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Pacific Northwest Hawaiian Music Institute

by Gregg Porter

February 2005

Hawaiian music fans here in the Pacific Northwest are fortunate, in that we are one of the few Mainland regions that is seeing an increase in concerts and tour stops for Island musicians. We usually get two or three slack key performers a year (note: Keola Beamer in Kirkland Feb. 4 and Kent Feb. 5; Led Kaapana at Seattle’s Triple Door on March 9), along with at least one other popular Hawaiian act, like Nā Palapalai, the Brothers Cazimero, Nā Leo Pilimehana, Hapa, Mākaha Sons, or Amy & Willie K. Rarely, however, do we get several of them to not only do a show, but also stick around for a weekend of intensive teaching, as was the case with the Pacific Northwest Hawaiian Music Institute in Seattle on January 8 th & 9 th.

Organized by Bay Area-based guitarist Patrick Landeza, Seattle skies opened to share some snow with living legend Dennis Kamakahi, his `ukulele-playing son David, Herb Ohta, Jr. (son of the famed Ohta-San, and an `ukulele player/recording artist in his own right), and Landeza himself. Workshops were held all day both Saturday and Sunday, teaching beginning to advanced slack key guitar and `ukulele, as well as songwriting skills. (Dennis Kamakahi admitted to enjoying the cold and snow, as he had lived for many years in Alaska. In fact, he had been out playing in some snow Saturday morning, and had to be brought back inside to do a scheduled radio interview.) Attendees came from California, Oregon and Idaho, as well as Washington State.

The workshops were held at the Greenwood Senior & Community Center, as was a sparsely-attended concert on Saturday evening. (Landeza tried to find a better venue for the concert until the last minute, so the promotion of the show was limited.) As the doors were opened to the audience, workshop students were encouraged to come up on stage for an open mike, to spotlight their range of skills. One highlight was when an `ukulele player from Eugene took the risk of playing an arrangement of “Kaulana `O Hilo Hanakahi,” which he said he had learned off of one of Ohta, Jr.’s recordings. Not long into the performance, he was joined onstage by the aforementioned musician … and then by David Kamakahi as well. (Kudos to the student, who kept pace with the masters, even to the point of nailing a tricky ending.) Local guitarist Kory Tideman (who just came to hear the concert) was also encouraged to play a few numbers with a guitar borrowed from one of the students.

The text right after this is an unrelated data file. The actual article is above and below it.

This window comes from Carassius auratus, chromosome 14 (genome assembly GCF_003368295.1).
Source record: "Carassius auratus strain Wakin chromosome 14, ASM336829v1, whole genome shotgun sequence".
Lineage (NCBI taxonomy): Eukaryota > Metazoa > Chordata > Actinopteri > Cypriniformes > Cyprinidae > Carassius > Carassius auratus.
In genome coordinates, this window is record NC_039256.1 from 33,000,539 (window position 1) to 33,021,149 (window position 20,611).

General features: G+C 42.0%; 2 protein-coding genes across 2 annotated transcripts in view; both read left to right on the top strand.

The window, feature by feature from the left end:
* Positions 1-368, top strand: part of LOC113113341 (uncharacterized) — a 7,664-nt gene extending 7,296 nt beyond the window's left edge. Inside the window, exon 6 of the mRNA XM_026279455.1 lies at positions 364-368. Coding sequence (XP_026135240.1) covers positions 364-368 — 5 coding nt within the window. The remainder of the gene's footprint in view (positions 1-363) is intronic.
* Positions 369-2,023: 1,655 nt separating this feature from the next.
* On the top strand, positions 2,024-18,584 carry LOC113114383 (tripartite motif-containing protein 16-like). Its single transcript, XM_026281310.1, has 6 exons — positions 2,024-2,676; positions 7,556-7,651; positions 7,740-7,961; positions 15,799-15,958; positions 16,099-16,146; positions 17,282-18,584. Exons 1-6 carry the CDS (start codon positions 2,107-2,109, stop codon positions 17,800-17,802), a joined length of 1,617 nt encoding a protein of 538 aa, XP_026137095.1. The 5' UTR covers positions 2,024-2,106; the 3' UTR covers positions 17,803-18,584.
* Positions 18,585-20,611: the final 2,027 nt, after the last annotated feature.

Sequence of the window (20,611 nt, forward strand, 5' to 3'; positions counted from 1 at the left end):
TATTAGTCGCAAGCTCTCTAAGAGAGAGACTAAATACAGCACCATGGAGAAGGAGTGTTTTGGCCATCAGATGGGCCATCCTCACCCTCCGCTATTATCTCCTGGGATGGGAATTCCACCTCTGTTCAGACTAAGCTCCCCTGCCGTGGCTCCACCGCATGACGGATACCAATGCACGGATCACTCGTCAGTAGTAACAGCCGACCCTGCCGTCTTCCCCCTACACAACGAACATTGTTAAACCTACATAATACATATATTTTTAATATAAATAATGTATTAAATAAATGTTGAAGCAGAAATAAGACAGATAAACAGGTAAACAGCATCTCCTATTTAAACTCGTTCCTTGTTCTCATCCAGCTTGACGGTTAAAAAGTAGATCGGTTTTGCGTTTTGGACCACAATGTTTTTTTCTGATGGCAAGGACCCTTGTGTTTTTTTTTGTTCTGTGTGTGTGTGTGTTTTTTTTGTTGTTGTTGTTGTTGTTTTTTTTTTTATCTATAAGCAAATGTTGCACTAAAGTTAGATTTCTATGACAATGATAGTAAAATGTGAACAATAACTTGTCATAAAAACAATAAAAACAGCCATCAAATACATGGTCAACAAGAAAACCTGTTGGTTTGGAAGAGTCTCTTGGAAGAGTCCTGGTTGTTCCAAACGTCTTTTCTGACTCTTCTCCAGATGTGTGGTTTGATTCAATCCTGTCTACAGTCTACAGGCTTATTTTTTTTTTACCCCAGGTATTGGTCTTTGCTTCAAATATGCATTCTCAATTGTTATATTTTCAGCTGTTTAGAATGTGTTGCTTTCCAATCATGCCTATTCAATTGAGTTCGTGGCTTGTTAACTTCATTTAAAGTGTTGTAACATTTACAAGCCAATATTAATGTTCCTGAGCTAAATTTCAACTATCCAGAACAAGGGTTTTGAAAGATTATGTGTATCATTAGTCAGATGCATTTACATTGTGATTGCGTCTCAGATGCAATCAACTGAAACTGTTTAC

Landeza took the stage to begin the “official” show, telling stories of how his family encouraged him to follow his musical dream, and to do what he could to share it with others. His fresh and witty set included a touching tribute to his grandmother, as well as noting that he will have a new album available this year. Ohta, Jr., was next up, showing how he has made a name for himself in recent years, outside of the shadow of his world-famous father. Even though his father’s influence shows in the precision of his playing, “Ohta-Son” is more deeply involved in Hawaiian music, and injects new life into many classics.

In bringing David Kamakahi to the stage next, Ohta, Jr., teamed up with him for a fiery duet rendition of Stevie Wonder’s “Sir Duke,” which brought the crowd to its feet. (Their introduction implied that they rarely do the song together, but it was clear that they were no strangers to the elaborate complexities of the tune; the two also have a regular Waikiki gig.) Kamakahi has only been playing as a soloist for a short time (after touring and recording the past few years with his dad), with one solo album out, but there is a gentle intricacy to his playing.

After intermission, the master himself, the Reverend Dennis Kamakahi (complete with black fingernail polish) captivated the audience. If he was in any way disappointed in the attendance that night, it didn’t show in his performance; concert-goers were treated to an intimate set of standards and original compositions, along with both heartwarming and chuckle-inducing tales of their creation and inspiration, and anecdotes about his life, his tours, and the musicians he’s been fortunate to have played with over the years. His set included a song he recorded (as a member of Nā `Ōiwi) about the Washington town of Kalama, a piece he co-wrote with Herb Ohta, Jr., and some duets with son David.

Based on the response to the workshops at this weekend institute (the first time in Seattle, after a few times in the Bay Area), Landeza says to expect a return visit, probably in August 2005 – where we guarantee them a snow-less weekend. (Special thanks to Susie, who came along with the tour and helped in innumerable ways, including making all the students feel as if they had been friends for years.)

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